I was really excited about Marrakech. I’d heard plenty about it, seen pictures of the medina, and it seemed an interesting, exotic place to explore. I couldn’t wait.
I wasn’t prepared for a massive bout of disappointment. Dear Marrakech: Epic Fail.
Sure, it’s relatively exotic, with little winding alleys full of shops, hidden mosques that are off-limits to foreigners, and explosions of colour everywhere you look. Fragrant pyramids of spices and pigments greet you on every corner; Berber ‘pharmacies’ with headache remedies like pouches of cumin and jars of unrecognisable yet pungent herbs pop up between stores selling brightly painted tagines, and the slightly less pleasant smells of a city with insufficient plumbing and refrigeration provide a constant and foreign assault on your senses.
The problem, however, is that Marrakech is full of young Marrakechi men.
After travelling through the Middle East and Egypt, with the associated hassle and proposals, I had imagined that I was well prepared for Marrakech. I couldn’t have been more wrong. In Syria and Jordan, as well as Egypt, behind the hassle was a bit of fun: glasses of sweet mint tea, a cigarette and a few bad jokes in a sometimes incomprehensible mixture of languages. Most of the time, you felt welcome. Not in Marrakech. Within about fifteen minutes it becomes abundantly clear that the people here – at least the people who are trying to sell you something, which comprises every person in the city who will speak with you – are interested in one thing and one thing only: money. The dollar [or dirham] signs flash in their eyes as they call out to all the walking ATMs wandering in Djamaa el-Fna square. Now, I don’t like being rude to people when I travel. I enjoy the game, chatting with people and taking advantage of what may be the single most useful Arabic phrase – insha’allah – when asked to promise to return and buy only from whoever has enticed me into the shop at the time. Here though, the game is nasty. Maybe there are some nice shopkeepers in Marrakech – to be fair, I did meet one person who understood that I’m on a budget and can’t afford to buy or carry seventeen pairs of adorable turquoise leather shoes – but experience proved this man to be the exception rather than the rule. If I tried to explain that I really didn’t need another scarf, as I only have about two hundred at home [not, unfortunately, much of an exaggeration], I didn’t even get a smile. Instead, the response would often be a ‘fuck you lady.’ Maybe there is something a little wrong with me, but that certainly doesn’t encourage me to look in someone’s shop. Nor does ‘Hello my lover’, ‘Hello my baby’ or ‘Hey beautiful, I know what you’re looking for – ME.’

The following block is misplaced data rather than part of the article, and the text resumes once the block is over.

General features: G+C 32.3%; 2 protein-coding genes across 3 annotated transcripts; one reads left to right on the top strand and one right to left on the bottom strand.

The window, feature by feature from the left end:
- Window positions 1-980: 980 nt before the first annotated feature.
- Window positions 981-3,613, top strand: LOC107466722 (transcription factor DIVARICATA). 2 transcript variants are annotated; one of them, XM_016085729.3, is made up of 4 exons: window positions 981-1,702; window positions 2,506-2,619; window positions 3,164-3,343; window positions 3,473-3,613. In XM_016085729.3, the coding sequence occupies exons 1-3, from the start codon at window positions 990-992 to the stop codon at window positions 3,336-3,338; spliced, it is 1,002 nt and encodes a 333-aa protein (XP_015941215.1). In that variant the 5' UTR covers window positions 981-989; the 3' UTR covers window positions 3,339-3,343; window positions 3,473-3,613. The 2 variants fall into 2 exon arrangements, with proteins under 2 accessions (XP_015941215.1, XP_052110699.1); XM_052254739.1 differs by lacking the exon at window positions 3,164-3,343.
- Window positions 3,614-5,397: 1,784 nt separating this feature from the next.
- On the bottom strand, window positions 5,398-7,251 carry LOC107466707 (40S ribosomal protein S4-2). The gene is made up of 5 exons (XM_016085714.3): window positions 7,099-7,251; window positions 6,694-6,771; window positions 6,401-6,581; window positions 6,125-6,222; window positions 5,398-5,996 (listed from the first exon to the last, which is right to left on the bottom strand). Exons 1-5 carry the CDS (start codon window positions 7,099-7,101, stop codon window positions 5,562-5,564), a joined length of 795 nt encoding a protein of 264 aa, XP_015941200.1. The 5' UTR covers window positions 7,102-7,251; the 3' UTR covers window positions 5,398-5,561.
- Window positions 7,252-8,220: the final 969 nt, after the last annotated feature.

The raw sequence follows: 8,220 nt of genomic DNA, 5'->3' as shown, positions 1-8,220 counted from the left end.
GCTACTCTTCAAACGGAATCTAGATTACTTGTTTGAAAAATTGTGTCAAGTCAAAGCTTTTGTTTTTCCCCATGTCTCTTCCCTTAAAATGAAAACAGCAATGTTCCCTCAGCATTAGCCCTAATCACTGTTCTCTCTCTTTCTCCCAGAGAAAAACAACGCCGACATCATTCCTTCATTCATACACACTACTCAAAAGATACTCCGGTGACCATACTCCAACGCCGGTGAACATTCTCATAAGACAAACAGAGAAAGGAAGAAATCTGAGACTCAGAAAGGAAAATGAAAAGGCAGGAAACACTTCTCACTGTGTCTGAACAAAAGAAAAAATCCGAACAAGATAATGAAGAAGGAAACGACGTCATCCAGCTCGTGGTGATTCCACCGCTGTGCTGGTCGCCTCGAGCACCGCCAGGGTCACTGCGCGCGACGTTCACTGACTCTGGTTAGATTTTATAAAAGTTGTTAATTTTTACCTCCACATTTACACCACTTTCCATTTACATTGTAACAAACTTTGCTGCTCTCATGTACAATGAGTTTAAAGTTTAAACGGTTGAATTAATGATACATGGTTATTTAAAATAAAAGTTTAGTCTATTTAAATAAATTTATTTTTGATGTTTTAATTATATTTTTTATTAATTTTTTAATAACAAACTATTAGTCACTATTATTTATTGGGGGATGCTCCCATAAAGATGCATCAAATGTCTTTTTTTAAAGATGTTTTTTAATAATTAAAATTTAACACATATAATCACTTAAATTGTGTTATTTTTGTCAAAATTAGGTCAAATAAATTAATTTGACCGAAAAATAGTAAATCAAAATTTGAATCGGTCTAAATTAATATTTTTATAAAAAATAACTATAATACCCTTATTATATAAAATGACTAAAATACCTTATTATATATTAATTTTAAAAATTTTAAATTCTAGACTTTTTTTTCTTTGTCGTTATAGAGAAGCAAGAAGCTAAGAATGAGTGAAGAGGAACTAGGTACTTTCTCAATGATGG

I’m not a fan of being unable to walk down the street without attracting shouts from men along the lines of ‘I love your breasts’, ‘I want to fuck you’, or ‘Come and make the sexy with me’. Nor do I appreciate being followed when I walk past a shop without entering it, or when I refuse to acknowledge someone’s insistent request for unappealing carnal activity. Coupled with the ever-present and overzealous groping – both for fun and with the intent of locating cash in back pockets – my experiences in Marrakech led me to the conclusion that young men there fall into three categories: they’re either rude, aggressive or sleazy. Being capable of multitasking, many of them manage all of these at once.